Like most authors, Kristi Roberts always wanted to be a writer. She sent her first novel to Henry Holt because their offices were only a few blocks from her Greenwich Village apartment and she felt her first rejection would be easier to accept from someone in the neighborhood. But they liked it and published it (okay, after a rewrite). “My Thirteenth Season” was given a starred review by Booklist, who named it one of 2005’s “Ten Best First Novels,” and nominated for the ALA Best Books for Young Adults. In the years since, she has been a scholarship winner at the Norman Mailer Writers Colony, and a finalist for the Katherine Paterson Prize (Middle Grade category) from Hunger Mountain, VCFA Journal of the Arts.
Kristi grew up in Lake Oswego, Oregon. She adamantly did NOT want to move to New York City but accepted a freelance gig there during an especially desperate point in her employment history and, like many other high school weirdos before her, felt as if she’d finally found her true home.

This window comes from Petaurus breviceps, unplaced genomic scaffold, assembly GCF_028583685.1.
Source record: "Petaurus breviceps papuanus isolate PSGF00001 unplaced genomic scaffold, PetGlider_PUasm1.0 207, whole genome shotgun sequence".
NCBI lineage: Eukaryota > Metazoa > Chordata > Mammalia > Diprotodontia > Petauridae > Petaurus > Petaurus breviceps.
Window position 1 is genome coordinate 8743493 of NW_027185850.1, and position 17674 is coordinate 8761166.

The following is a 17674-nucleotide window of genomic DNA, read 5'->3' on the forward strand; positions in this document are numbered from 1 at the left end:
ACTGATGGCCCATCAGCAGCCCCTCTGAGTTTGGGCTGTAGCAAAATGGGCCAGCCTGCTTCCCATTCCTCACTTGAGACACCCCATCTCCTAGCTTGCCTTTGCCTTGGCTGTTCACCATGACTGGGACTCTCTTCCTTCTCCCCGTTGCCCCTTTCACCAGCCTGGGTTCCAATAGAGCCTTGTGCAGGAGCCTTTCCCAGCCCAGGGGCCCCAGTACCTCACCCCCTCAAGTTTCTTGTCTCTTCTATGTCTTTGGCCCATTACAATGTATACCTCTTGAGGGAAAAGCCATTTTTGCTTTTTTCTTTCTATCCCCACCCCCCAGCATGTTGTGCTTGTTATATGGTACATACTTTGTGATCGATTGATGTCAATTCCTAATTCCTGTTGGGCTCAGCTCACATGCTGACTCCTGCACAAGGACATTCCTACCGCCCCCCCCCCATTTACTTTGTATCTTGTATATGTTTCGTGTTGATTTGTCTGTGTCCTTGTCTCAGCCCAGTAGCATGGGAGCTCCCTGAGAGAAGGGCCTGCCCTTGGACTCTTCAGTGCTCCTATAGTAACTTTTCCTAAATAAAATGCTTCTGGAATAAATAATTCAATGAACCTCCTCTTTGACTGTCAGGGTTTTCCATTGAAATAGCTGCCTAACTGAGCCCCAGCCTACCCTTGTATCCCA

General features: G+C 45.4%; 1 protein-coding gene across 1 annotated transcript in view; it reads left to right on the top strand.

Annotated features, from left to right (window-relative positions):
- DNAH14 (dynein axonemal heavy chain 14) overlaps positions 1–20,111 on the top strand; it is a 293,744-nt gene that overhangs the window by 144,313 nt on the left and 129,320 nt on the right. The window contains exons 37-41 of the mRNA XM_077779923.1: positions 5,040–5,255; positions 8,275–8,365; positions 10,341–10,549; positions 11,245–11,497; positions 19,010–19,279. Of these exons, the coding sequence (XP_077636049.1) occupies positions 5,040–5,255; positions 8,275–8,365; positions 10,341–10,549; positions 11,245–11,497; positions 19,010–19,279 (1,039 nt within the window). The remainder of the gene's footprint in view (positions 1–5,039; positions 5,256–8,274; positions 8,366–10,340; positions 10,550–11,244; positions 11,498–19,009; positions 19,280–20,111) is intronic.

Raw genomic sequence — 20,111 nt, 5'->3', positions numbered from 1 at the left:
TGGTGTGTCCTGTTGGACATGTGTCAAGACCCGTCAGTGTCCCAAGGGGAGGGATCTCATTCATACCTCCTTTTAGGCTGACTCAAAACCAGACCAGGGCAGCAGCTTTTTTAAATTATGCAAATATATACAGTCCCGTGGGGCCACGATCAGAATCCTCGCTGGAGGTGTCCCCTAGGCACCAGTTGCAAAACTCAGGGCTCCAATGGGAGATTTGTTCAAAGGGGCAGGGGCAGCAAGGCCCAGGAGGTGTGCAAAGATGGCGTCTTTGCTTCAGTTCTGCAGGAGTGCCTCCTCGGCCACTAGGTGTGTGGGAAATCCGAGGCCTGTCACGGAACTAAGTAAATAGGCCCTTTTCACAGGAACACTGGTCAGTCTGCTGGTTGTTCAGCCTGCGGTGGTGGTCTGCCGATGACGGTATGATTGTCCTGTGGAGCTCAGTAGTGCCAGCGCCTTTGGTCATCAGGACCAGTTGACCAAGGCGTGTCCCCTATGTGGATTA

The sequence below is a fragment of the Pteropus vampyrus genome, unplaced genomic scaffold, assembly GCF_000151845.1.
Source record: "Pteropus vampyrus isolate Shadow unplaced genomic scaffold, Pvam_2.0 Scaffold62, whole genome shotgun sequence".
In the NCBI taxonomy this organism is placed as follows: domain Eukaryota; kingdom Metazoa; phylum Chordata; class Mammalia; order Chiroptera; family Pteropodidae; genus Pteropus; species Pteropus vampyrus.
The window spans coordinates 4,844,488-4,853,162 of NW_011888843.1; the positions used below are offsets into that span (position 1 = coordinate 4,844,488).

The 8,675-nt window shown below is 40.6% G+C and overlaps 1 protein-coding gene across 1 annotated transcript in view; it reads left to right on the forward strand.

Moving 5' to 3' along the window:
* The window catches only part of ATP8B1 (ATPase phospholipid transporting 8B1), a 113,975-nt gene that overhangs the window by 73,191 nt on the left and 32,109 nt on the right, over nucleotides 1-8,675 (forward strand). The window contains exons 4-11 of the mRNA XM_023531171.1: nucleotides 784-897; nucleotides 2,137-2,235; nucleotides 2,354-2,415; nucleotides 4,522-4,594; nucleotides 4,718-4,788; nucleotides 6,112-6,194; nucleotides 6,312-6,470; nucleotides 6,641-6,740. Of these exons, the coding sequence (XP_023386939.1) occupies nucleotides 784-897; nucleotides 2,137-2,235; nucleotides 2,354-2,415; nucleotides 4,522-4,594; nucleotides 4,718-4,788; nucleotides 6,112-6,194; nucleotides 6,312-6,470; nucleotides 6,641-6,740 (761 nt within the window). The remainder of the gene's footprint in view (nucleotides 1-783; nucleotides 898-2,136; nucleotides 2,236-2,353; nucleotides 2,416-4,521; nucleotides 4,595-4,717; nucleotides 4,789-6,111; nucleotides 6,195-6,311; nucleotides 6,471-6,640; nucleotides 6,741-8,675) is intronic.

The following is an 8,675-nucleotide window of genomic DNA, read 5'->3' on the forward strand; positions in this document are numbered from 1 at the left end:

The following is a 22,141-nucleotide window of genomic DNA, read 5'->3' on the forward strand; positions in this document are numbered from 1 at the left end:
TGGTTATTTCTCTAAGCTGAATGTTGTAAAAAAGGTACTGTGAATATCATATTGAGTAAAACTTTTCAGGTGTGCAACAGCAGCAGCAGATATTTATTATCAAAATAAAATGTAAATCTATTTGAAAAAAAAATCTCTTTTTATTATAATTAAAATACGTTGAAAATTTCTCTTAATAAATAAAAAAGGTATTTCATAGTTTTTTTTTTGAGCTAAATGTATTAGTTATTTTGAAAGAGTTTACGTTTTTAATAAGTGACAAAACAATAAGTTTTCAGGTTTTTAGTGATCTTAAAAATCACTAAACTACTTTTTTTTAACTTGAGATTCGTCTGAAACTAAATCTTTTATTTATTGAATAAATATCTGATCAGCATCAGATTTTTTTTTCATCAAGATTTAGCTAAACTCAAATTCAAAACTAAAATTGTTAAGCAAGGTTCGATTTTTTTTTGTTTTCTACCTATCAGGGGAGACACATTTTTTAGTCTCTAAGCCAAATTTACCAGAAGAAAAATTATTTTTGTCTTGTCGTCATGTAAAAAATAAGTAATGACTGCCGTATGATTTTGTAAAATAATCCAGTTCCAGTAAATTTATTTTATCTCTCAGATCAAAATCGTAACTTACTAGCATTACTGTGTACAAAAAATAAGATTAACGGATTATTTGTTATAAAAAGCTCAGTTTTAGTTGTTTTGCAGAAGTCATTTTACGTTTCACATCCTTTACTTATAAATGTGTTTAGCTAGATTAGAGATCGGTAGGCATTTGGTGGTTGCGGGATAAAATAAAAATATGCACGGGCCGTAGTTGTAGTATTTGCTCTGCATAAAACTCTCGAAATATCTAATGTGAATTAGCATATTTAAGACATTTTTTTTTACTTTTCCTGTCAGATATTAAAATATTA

This is the part in every bio where you find out something wacky about the author, so here goes: an avid cyclist who raced for many years, Kristi can cycle through heavy midtown traffic, bang on the roof of a cab without falling off her bike, and escape the angry cabbie with her life (so far). Despite these tendencies, she’s quiet and looks pretty ordinary, like any other middle-aged woman who’s friends with your mom.
Kristi now lives in Harlem, which is about as far from Lake Oswego, Oregon, as anyone can possibly travel without launching into space. You can email Kristi about her book (or bikes or anything else) through the contact page.